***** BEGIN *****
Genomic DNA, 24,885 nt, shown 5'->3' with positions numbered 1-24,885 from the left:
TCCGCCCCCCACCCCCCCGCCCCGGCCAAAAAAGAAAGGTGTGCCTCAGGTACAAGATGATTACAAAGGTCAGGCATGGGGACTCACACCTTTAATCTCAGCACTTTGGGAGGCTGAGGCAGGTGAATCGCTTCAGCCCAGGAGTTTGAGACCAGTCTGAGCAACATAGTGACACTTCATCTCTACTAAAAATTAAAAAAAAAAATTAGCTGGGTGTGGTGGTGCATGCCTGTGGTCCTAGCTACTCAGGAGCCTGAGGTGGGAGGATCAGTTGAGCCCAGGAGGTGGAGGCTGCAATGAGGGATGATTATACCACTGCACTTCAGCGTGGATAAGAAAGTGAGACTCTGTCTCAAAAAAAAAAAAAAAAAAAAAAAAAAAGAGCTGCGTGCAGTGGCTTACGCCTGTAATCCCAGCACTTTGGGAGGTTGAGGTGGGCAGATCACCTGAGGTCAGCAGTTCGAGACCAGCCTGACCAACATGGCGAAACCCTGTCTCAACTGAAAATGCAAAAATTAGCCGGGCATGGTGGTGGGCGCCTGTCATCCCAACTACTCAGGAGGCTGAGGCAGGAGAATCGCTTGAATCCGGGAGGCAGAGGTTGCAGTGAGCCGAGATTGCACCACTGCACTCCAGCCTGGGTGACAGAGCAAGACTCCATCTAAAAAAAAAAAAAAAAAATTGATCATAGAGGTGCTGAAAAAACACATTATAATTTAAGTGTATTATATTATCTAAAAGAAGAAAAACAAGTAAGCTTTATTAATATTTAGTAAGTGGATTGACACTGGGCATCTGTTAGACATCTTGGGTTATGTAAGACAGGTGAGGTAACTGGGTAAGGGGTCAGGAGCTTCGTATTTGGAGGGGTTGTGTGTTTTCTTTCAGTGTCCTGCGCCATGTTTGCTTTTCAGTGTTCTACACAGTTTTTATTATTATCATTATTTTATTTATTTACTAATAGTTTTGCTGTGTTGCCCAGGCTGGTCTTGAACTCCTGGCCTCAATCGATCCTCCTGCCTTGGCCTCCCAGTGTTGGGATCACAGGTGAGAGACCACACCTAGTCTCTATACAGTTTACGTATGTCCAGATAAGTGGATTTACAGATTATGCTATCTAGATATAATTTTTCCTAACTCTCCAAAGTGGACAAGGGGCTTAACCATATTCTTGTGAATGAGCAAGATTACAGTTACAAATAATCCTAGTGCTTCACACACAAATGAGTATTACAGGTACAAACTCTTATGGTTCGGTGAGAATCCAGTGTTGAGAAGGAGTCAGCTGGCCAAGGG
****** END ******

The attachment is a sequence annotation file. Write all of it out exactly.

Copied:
Genomic DNA, 24,885 nt, shown 5'->3' with positions numbered 1-24,885 from the left:
TCCGCCCCCCACCCCCCCGCCCCGGCCAAAAAAGAAAGGTGTGCCTCAGGTACAAGATGATTACAAAGGTCAGGCATGGGGACTCACACCTTTAATCTCAGCACTTTGGGAGGCTGAGGCAGGTGAATCGCTTCAGCCCAGGAGTTTGAGACCAGTCTGAGCAACATAGTGACACTTCATCTCTACTAAAAATTAAAAAAAAAAATTAGCTGGGTGTGGTGGTGCATGCCTGTGGTCCTAGCTACTCAGGAGCCTGAGGTGGGAGGATCAGTTGAGCCCAGGAGGTGGAGGCTGCAATGAGGGATGATTATACCACTGCACTTCAGCGTGGATAAGAAAGTGAGACTCTGTCTCAAAAAAAAAAAAAAAAAAAAAAAAAAAGAGCTGCGTGCAGTGGCTTACGCCTGTAATCCCAGCACTTTGGGAGGTTGAGGTGGGCAGATCACCTGAGGTCAGCAGTTCGAGACCAGCCTGACCAACATGGCGAAACCCTGTCTCAACTGAAAATGCAAAAATTAGCCGGGCATGGTGGTGGGCGCCTGTCATCCCAACTACTCAGGAGGCTGAGGCAGGAGAATCGCTTGAATCCGGGAGGCAGAGGTTGCAGTGAGCCGAGATTGCACCACTGCACTCCAGCCTGGGTGACAGAGCAAGACTCCATCTAAAAAAAAAAAAAAAAAATTGATCATAGAGGTGCTGAAAAAACACATTATAATTTAAGTGTATTATATTATCTAAAAGAAGAAAAACAAGTAAGCTTTATTAATATTTAGTAAGTGGATTGACACTGGGCATCTGTTAGACATCTTGGGTTATGTAAGACAGGTGAGGTAACTGGGTAAGGGGTCAGGAGCTTCGTATTTGGAGGGGTTGTGTGTTTTCTTTCAGTGTCCTGCGCCATGTTTGCTTTTCAGTGTTCTACACAGTTTTTATTATTATCATTATTTTATTTATTTACTAATAGTTTTGCTGTGTTGCCCAGGCTGGTCTTGAACTCCTGGCCTCAATCGATCCTCCTGCCTTGGCCTCCCAGTGTTGGGATCACAGGTGAGAGACCACACCTAGTCTCTATACAGTTTACGTATGTCCAGATAAGTGGATTTACAGATTATGCTATCTAGATATAATTTTTCCTAACTCTCCAAAGTGGACAAGGGGCTTAACCATATTCTTGTGAATGAGCAAGATTACAGTTACAAATAATCCTAGTGCTTCACACACAAATGAGTATTACAGGTACAAACTCTTATGGTTCGGTGAGAATCCAGTGTTGAGAAGGAGTCAGCTGGCCAAGGG